The use of 1080 can be a contentious issue in New Zealand, but as DOC Deputy Director-General Conservation Services Mike Slater points out, it’s likely that not using it and allowing predators to roam free would be more damaging than using it and risking a handful of the birds and animals they are working to save.
Operations are set to continue throughout 2015, with plans for coverage of approximately 250,000 hectares in total.
Insiders' guide to rainforests
New Zealand’s rainforests and coastal forests are unlike those found anywhere else in the world. They are a treasure trove of unique flora and fauna, tucked away in all corners of the country just waiting for visitors to explore their waterfalls, hiking tracks, dark canopies and soft undergrowth.
Some of the country’s best are the Waitakere Ranges just half an hour from Auckland city, those on the West Coast of the South Island where the rainfall is heaviest, and coastal forests such as that found at Tawharanui Regional Park.
Here’s a taste of what you can expect when you visit the rainforests and coastal forests of New Zealand during a nature tour.
Approximately 80 per cent of all the trees, flowering plants and ferns in New Zealand are endemic according to the Department of Conservation (DOC), which is largely due to the isolation of the country allowing for the emergence of new species throughout history that have not grown anywhere else.
The geographical location of the North Island is much closer to the equator than the South, giving forests here a sub-tropical classification, whereas those in the South are considered temperate.
Rimu is the most common conifer in New Zealand, growing throughout the country. The precious kauri tree is another New Zealand conifer, and is notable for its massive size both in height and width. The totara tree is another massive forest giant, growing up to 40 metres in height and most commonly found in lowland areas. On top of all that, beech forests are the most widespread in the country.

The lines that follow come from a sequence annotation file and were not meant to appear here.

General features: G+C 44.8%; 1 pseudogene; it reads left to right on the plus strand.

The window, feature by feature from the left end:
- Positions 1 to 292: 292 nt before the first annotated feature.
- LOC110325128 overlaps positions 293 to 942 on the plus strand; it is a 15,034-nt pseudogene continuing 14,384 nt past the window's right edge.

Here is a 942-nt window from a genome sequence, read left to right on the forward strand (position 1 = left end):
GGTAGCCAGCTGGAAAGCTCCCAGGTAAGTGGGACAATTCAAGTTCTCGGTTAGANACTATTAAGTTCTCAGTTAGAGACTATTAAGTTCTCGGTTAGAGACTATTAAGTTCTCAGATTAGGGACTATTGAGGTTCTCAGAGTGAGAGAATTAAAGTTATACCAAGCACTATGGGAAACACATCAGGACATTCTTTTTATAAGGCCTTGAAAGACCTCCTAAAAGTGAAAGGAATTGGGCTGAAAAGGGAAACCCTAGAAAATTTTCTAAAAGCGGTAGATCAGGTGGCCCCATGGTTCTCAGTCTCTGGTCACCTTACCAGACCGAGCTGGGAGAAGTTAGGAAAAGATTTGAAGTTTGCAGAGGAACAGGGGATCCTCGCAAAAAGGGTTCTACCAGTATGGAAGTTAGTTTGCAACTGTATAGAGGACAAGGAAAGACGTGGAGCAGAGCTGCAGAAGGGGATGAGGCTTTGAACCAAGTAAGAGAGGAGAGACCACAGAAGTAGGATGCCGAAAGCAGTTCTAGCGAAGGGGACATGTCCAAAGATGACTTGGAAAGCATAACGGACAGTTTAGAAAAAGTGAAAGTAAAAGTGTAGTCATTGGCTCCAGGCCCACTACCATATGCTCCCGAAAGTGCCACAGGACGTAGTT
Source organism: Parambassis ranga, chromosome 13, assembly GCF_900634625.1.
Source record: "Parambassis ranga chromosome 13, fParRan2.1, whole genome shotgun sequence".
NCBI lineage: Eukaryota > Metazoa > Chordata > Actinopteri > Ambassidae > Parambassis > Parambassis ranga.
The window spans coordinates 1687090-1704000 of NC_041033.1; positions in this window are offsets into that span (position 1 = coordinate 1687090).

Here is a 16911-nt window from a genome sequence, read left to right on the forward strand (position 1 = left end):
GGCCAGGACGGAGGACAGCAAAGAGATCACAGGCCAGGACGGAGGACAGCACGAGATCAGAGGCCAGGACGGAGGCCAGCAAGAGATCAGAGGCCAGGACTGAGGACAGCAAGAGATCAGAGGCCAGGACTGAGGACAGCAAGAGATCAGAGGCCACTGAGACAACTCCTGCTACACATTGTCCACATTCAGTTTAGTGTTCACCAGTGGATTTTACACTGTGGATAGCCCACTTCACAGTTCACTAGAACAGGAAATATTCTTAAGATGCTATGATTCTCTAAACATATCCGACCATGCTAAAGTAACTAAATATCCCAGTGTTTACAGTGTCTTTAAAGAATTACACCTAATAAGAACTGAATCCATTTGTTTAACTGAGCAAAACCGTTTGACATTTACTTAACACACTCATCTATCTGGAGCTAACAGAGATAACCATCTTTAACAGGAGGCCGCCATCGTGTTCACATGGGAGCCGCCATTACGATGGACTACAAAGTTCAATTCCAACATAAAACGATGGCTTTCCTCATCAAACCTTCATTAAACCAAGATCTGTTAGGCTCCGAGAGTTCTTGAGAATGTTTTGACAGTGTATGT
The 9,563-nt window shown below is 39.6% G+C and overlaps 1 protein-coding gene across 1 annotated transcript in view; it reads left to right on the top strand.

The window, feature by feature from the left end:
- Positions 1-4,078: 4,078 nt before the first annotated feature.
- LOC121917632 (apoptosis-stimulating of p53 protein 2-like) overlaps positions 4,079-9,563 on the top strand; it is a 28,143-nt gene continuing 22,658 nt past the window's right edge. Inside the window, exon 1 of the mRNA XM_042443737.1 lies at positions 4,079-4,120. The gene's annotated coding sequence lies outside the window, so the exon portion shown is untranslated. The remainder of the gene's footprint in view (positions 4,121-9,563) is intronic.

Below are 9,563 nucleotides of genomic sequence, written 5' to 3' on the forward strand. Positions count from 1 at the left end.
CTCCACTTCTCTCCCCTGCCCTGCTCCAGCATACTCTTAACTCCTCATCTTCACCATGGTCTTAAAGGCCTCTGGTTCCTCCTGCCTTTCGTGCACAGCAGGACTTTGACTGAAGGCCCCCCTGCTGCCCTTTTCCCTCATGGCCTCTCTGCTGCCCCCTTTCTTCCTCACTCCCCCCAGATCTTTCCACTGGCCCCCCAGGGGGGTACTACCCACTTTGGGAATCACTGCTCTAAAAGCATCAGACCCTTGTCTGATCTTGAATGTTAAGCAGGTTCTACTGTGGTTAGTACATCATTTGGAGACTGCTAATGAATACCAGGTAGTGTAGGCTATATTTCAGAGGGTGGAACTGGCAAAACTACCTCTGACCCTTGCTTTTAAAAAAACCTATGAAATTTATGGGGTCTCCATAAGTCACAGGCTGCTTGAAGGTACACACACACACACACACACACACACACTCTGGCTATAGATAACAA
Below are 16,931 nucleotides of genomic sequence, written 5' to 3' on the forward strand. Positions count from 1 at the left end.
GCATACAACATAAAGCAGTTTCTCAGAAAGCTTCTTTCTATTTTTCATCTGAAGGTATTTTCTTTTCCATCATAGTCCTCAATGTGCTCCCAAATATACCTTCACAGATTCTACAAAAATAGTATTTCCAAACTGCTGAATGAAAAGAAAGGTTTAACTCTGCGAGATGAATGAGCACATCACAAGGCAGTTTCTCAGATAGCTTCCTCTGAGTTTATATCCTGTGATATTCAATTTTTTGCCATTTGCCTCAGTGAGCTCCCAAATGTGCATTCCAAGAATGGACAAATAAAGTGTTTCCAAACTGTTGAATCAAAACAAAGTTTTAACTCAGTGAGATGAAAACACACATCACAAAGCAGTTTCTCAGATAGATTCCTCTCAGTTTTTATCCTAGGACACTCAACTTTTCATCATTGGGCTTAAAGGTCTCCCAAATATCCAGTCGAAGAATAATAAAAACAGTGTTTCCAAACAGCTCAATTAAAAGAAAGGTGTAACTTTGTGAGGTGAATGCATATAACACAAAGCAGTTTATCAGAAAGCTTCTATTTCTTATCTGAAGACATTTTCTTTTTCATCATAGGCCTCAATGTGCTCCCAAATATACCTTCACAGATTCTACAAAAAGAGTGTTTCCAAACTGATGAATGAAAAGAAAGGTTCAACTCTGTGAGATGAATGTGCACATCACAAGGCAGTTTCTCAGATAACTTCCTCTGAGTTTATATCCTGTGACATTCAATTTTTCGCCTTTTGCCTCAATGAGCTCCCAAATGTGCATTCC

Below the canopies of such large trees are as many as 200 species of fern, of which approximately 40 per cent are unique to New Zealand. There are also tree ferns, which are known as ‘pungas’, and liverworts and hornworts, which look like mosses and thrive in damp forest areas.
The fauna you will most likely find in any New Zealand rainforest will be birdlife, and you will almost certainly hear them before you see them.
This includes the bellbird, fantail, grey warbler, tui, kokako, tomtit, kaka, wood pigeon, whitehead, and in some forests (such as Tawharanui), the kiwi.
New Zealand’s only native mammals – the long-tailed bat and the lesser short-tailed bat - both live in native forest land where they can roost inside large hollow trees. These species are quite rare and are only found in scattered populations, so you would be extraordinarily lucky to see one.
In many rainforests and coastal forests of New Zealand, you will also find evidence of pests such as stoats, possums and rats. Conservation efforts help keep their numbers under control to ensure the survival of more precious animals.
With so much in the way of flora and fauna to admire, walking tracks in New Zealand rainforests and coastal forests are endless sources of enjoyment.
In the Waitakere Ranges alone, there are more than 250 kilometres of tramping and walking tracks. Tawharanui Regional Park is the ideal location for an eco tour with its lush walking tracks and sounds of birdsong, and the Kahurangi National Park at the top of the South Island offers the 31-kilometre Oparara Track through untouched rainforest.